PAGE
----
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Stacey Docherty

I was just tidying up my new clematis sieboldii when I accidentally cut the one growing stem..... im sure I have read that you should cut them right back in the first year anyway to encourage new growth from the base!! Or have I killed it? Advice please

nutcutlet

I doubt if you've killed it. Could get 2 growing stems now

Edd

Here is the RHS take on it for you Stacey.

"This group comprises clematis that flower from mid- to late summer on the terminal 60cm (2ft) or so of the current year’s growth. If this type is left unpruned growth will continue from where it ended the previous season, resulting in a tangled mass of growth, flowering often well above eye level and stems bare at the base.  These late-flowering clematis are best pruned back hard in February each year to the lowest pair of buds."

Stacey Docherty

Lol what buds!!!!!


 See chopped!!! Not too worried as I do have another one( part of the jparker complaint)

Edd

That plant looks like it is trying to tell you something. LOL!

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Stacey Docherty

Lol I agree edd!!!! Telling me off for what I did to it!!! Oh well we will see what it does

Hi Stacey

I did very similar last year with a newly planted Clematis.  I left it to see if it would survive and it did.  It wasn't the biggest of plants last year but it is still surviving!!

 

Stacey Docherty

Oh allotment max thank you I will nurture and hope for the best

Busy Bee2

I think clematis roots are more sensitive than the stems.  A builder did a similar thing to a clematis here which was in the first year of flowering, so not very old or established, but it came back again the following year, and this accident has happened so early in the season that it should recover this season.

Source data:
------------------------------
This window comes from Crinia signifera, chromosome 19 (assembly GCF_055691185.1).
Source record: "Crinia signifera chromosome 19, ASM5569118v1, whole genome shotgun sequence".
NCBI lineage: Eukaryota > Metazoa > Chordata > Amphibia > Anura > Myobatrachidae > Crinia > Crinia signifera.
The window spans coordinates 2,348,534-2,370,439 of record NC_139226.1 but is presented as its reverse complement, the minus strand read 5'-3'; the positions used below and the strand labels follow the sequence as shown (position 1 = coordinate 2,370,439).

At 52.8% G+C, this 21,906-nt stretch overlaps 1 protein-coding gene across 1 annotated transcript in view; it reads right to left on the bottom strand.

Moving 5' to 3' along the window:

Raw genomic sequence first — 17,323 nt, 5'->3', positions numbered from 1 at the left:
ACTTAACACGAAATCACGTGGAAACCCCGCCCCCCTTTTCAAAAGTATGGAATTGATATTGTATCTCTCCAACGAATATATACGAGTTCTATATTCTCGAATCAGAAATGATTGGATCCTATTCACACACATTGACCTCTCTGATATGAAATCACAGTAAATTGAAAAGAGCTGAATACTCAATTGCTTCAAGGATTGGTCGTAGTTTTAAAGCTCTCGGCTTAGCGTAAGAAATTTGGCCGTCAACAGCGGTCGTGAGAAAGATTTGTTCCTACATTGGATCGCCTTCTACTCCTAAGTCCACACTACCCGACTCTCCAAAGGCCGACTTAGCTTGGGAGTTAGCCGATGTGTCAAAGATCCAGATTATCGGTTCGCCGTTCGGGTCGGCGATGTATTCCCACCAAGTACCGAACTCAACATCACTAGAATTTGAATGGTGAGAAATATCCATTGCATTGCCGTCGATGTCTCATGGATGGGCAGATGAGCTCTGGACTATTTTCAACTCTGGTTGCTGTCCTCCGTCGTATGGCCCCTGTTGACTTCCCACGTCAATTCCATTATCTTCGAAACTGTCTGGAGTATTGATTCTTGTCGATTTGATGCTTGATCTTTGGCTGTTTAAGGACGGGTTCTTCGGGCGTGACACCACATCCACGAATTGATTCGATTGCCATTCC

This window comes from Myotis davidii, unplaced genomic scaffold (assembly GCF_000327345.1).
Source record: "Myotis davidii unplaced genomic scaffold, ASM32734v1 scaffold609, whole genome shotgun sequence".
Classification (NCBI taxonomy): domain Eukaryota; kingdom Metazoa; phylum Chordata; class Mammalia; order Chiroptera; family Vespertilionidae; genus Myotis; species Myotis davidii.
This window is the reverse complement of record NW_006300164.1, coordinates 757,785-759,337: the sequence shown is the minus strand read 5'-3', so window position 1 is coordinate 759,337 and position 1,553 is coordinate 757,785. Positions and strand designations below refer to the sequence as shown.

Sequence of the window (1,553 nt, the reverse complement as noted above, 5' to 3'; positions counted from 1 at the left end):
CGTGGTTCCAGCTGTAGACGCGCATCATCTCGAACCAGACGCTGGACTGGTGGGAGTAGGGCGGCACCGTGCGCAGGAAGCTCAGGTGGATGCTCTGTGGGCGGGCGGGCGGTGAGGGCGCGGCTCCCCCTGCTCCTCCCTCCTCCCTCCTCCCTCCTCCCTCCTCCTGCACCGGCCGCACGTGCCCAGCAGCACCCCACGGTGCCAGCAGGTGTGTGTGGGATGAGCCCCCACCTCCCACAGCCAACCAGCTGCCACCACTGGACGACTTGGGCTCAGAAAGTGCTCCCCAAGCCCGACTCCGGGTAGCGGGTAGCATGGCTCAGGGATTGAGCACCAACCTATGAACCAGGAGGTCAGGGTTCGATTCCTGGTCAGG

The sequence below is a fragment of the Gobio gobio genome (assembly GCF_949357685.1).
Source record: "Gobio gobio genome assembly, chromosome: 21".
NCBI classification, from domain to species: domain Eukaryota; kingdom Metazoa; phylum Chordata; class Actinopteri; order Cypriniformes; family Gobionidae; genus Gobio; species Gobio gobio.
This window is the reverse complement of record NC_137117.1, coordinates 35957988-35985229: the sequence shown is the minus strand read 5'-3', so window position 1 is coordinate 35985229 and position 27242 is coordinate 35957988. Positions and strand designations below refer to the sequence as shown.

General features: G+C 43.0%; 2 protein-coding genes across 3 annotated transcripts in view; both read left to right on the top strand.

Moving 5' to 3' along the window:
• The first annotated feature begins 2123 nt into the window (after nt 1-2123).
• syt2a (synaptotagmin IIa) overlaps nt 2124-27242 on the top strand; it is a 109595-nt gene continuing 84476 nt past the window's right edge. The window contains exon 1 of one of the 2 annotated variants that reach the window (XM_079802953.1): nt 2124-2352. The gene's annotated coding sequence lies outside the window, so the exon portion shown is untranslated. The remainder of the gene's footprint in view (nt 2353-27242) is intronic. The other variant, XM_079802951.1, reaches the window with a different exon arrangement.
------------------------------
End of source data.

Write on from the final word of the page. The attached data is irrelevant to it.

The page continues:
Ashleigh 2

I had a pet rabbit do this to two of my clematis when they were young, they're the best in the garden now.

Stacey Docherty

Thank you all.... I have read somewhere to cut theM right back to 2 buds first year but!!!! We shall see what happens tutt

BobTheGardener

That's one reason why it's recommended to plant them deep, Stacey.  That way there will (hopefully) be buds below the surface which can send up new stems.  Planting deeper than as supplied encourages them to produce a 'root crown', from which they can send up new shoots whenever they need or want to.

artjak

Many years ago in my London garden, the lovely Greek guys in the flat below mowed the lawn, including my rather poorly grapevine..well; it went forth and multiplied. Being cut down to ground level was the best thing that ever happened to it

Dovefromabove

That sounds rather good Artjak - lovely Greek guys to mow your lawn 

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artjak

They were lovely; they used to completely spoil my cat, he had his own chair in their flat and they fed him on smoked salmon

anthony mcglen

i did this aswell so i too are hoping that it will come back  this year  fingers crossed

I would have cut it to ground level anyway Stacey.  Come on, you know you knew what you were doing really!   It will be much better plant now

Dovefromabove

Obviously an instinctive gardener - it must be in her genes 

Stacey, how did it turn out? Did it come back to life?